Please Note: This article is written for users of the following Microsoft Excel versions: 2007, 2010, 2013, 2016, 2019, and Excel in Microsoft 365. If you are using an earlier version (Excel 2003 or earlier), this tip may not work for you. For a version of this tip written specifically for earlier versions of Excel, click here: Rounding to Two Significant Digits.

Rounding to Two Significant Digits

Written by Allen Wyatt (last updated November 14, 2020)
This tip applies to Excel 2007, 2010, 2013, 2016, 2019, and Excel in Microsoft 365


Tammy needs to round values in a worksheet to two significant digits. For instance, if a cell contains 137, it should round to 140; if it contains 0.0005937 it should round to 0.00059; and if it contains 156735.32 it should round to 160000. She wonders if there is a simple formula to round any given number to only two significant digits.

Of course, it depends on what your definition of "simple" is. Fact of the matter, though, is that there are several different formulas you can use to get the desired result. Assuming that your original value is in cell A1, you can use any of the following representative formulas:


These formulas will work with either positive or negative values just fine. The LOG (or LOG10) function is used to determine the number of digits either to the left or right of the decimal place before the first significant digit occurs. The INT of that function actually provides a number that is one less than the number of digits required, so that is why the value has 1 added to it. We can then round using that number of digits.

If you think that you may want to use a different number of significant digits than two, then you can use either of the following formulas:


All you need to do is change the 2 to reflect any number of significant digits you want. More information about significant digits in Excel can be found here:

ExcelTips is your source for cost-effective Microsoft Excel training. This tip (10397) applies to Microsoft Excel 2007, 2010, 2013, 2016, 2019, and Excel in Microsoft 365. You can find a version of this tip for the older menu interface of Excel here: Rounding to Two Significant Digits.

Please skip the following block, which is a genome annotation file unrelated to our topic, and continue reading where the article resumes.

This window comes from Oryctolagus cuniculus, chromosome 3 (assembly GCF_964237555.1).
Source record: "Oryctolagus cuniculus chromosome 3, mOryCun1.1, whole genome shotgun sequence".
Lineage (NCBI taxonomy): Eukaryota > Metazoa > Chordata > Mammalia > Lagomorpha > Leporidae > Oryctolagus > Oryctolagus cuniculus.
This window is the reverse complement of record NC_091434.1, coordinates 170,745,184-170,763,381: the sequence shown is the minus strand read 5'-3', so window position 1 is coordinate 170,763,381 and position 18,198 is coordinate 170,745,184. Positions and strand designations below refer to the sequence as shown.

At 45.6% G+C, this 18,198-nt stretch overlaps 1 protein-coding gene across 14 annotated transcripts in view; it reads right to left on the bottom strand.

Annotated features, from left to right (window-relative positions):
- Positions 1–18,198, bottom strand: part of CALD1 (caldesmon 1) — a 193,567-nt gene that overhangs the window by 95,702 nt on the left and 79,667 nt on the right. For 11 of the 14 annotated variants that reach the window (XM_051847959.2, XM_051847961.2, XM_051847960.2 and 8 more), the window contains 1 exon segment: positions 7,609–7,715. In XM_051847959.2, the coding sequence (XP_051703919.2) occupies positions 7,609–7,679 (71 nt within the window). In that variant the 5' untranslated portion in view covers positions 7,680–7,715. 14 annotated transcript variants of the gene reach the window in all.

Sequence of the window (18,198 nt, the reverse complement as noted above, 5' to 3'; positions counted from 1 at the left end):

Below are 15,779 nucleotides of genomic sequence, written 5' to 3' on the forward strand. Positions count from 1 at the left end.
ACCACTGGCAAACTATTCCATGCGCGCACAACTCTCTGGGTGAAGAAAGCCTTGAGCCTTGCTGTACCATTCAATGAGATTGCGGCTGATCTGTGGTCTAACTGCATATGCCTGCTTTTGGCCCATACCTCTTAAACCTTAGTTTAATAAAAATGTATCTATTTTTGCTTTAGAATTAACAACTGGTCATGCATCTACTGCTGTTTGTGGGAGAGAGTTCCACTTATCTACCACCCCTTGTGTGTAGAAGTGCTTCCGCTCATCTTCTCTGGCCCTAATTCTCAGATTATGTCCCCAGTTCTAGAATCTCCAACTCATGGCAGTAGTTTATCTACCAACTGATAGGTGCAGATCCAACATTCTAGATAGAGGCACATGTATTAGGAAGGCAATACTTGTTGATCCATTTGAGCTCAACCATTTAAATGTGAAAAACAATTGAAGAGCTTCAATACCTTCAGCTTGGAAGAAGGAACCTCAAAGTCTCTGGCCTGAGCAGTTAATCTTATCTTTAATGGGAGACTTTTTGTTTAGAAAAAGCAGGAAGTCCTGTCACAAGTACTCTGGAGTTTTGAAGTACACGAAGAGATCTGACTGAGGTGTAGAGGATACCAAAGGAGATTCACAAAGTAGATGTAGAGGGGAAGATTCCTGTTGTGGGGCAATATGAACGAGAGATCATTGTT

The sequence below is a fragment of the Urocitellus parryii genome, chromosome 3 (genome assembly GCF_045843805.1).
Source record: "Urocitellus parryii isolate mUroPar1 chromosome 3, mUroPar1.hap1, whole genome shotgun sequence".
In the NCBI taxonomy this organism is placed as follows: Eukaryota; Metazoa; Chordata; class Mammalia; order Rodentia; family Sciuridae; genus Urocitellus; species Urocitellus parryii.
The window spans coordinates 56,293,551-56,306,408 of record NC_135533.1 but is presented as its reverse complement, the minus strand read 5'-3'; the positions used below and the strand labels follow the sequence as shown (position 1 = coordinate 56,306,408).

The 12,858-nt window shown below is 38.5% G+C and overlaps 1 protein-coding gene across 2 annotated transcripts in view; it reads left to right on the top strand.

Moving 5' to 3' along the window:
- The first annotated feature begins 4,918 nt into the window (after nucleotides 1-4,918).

Author Bio

Allen Wyatt

With more than 50 non-fiction books and numerous magazine articles to his credit, Allen Wyatt is an internationally recognized author. He is president of Sharon Parq Associates, a computer and publishing services company. ...


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What is nine minus 5?

2021-04-21 10:24:19

J. Woolley

For N significant digits you can format as Scientific with (N-1) decimal places. Use Home > Number on the Ribbon (or Ctrl+1).
With N=1, 0.003573267 is displayed as 3.6E-03, 140 as 1.4E+02, 367453.345 as 3.7E+05.

2021-04-20 20:33:40


Good tip but unfortunately there is an error in the definition of significant figures. zeros to the right of a number are significant. Leading zeros are not significant and power of 10 is not significant. Therefore, as an example, the number 0.003573267 written with two signifiers would be 0.0036. The number 0.0230 has 3 significant. The number 140 (as in the example at the beginning of the text) has 3 signifiers. The right would be 14 x 10 ^ 1 or 1.4 x 10 ^ 2. The number 367453,345 with only 2 significant would be 38 x 10 ^ 4 or 3.8 x 10 ^ 5.

So, how do you represent values with 2 signifiers and the power of 10?

2020-11-15 06:32:00

Peter Atherton

=ROUND(A1,1-INT(LOG(ABS(A1)))) is the shortest formula, so that is the one I'd use.
The FIXED formula returns a text value so add a zero @ the end. =FIXED(A8,1-INT(LOG10(ABS(A8))))+0
Copy and paste the formula into B1, and then paste B1 into whatever cell you want.

2020-11-15 06:09:53

Tony Degnen

Please disregard my previous comment, the formulae work perfectly in Excel. I didn't realise I was using an alternative spreadsheet program. Doh!

2020-11-14 20:02:51

Tony Degnen

Your tip on rounding to two significant digits produced only "err:508" when I tried it. This happened with all the alterrnative formulae you provided (e.g. =ROUND(A1/(10^(INT(LOG10(ABS(A1)))+1)),2)*(10^(INT(LOG10(ABS(A1)))+1)).
Am I doing something wrong?

2020-11-14 10:25:26

J. Woolley

Another way for N significant digits is to format as Scientific with (N-1) decimal places.

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